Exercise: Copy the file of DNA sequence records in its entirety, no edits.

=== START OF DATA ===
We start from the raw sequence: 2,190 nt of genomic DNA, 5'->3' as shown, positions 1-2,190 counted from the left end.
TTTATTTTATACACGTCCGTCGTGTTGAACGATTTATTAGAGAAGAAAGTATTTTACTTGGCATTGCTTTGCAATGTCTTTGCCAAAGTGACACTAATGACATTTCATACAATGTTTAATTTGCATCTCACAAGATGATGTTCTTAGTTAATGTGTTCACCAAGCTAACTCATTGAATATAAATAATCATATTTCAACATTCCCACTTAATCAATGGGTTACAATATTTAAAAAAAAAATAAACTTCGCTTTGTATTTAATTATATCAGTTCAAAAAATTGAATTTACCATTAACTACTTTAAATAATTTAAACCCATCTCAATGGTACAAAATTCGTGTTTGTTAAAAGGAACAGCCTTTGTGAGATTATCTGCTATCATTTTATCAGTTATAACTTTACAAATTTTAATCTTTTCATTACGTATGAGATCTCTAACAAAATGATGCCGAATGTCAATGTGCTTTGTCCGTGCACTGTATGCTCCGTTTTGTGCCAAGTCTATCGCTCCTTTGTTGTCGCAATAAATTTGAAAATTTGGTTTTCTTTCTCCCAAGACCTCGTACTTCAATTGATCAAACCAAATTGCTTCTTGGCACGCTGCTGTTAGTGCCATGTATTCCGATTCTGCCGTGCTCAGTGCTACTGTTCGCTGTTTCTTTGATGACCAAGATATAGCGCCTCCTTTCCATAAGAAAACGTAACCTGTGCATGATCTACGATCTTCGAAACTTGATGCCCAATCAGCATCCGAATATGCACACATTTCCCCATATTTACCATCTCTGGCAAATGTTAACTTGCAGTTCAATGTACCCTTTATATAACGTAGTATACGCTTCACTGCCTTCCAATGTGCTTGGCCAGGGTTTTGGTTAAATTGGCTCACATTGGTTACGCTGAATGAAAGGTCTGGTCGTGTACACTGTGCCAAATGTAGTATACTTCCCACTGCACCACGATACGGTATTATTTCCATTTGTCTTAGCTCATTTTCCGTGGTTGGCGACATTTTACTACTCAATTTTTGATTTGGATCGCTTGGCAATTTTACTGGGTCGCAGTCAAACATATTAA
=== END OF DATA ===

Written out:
We start from the raw sequence: 2,190 nt of genomic DNA, 5'->3' as shown, positions 1-2,190 counted from the left end.
TTTATTTTATACACGTCCGTCGTGTTGAACGATTTATTAGAGAAGAAAGTATTTTACTTGGCATTGCTTTGCAATGTCTTTGCCAAAGTGACACTAATGACATTTCATACAATGTTTAATTTGCATCTCACAAGATGATGTTCTTAGTTAATGTGTTCACCAAGCTAACTCATTGAATATAAATAATCATATTTCAACATTCCCACTTAATCAATGGGTTACAATATTTAAAAAAAAAATAAACTTCGCTTTGTATTTAATTATATCAGTTCAAAAAATTGAATTTACCATTAACTACTTTAAATAATTTAAACCCATCTCAATGGTACAAAATTCGTGTTTGTTAAAAGGAACAGCCTTTGTGAGATTATCTGCTATCATTTTATCAGTTATAACTTTACAAATTTTAATCTTTTCATTACGTATGAGATCTCTAACAAAATGATGCCGAATGTCAATGTGCTTTGTCCGTGCACTGTATGCTCCGTTTTGTGCCAAGTCTATCGCTCCTTTGTTGTCGCAATAAATTTGAAAATTTGGTTTTCTTTCTCCCAAGACCTCGTACTTCAATTGATCAAACCAAATTGCTTCTTGGCACGCTGCTGTTAGTGCCATGTATTCCGATTCTGCCGTGCTCAGTGCTACTGTTCGCTGTTTCTTTGATGACCAAGATATAGCGCCTCCTTTCCATAAGAAAACGTAACCTGTGCATGATCTACGATCTTCGAAACTTGATGCCCAATCAGCATCCGAATATGCACACATTTCCCCATATTTACCATCTCTGGCAAATGTTAACTTGCAGTTCAATGTACCCTTTATATAACGTAGTATACGCTTCACTGCCTTCCAATGTGCTTGGCCAGGGTTTTGGTTAAATTGGCTCACATTGGTTACGCTGAATGAAAGGTCTGGTCGTGTACACTGTGCCAAATGTAGTATACTTCCCACTGCACCACGATACGGTATTATTTCCATTTGTCTTAGCTCATTTTCCGTGGTTGGCGACATTTTACTACTCAATTTTTGATTTGGATCGCTTGGCAATTTTACTGGGTCGCAGTCAAACATATTAA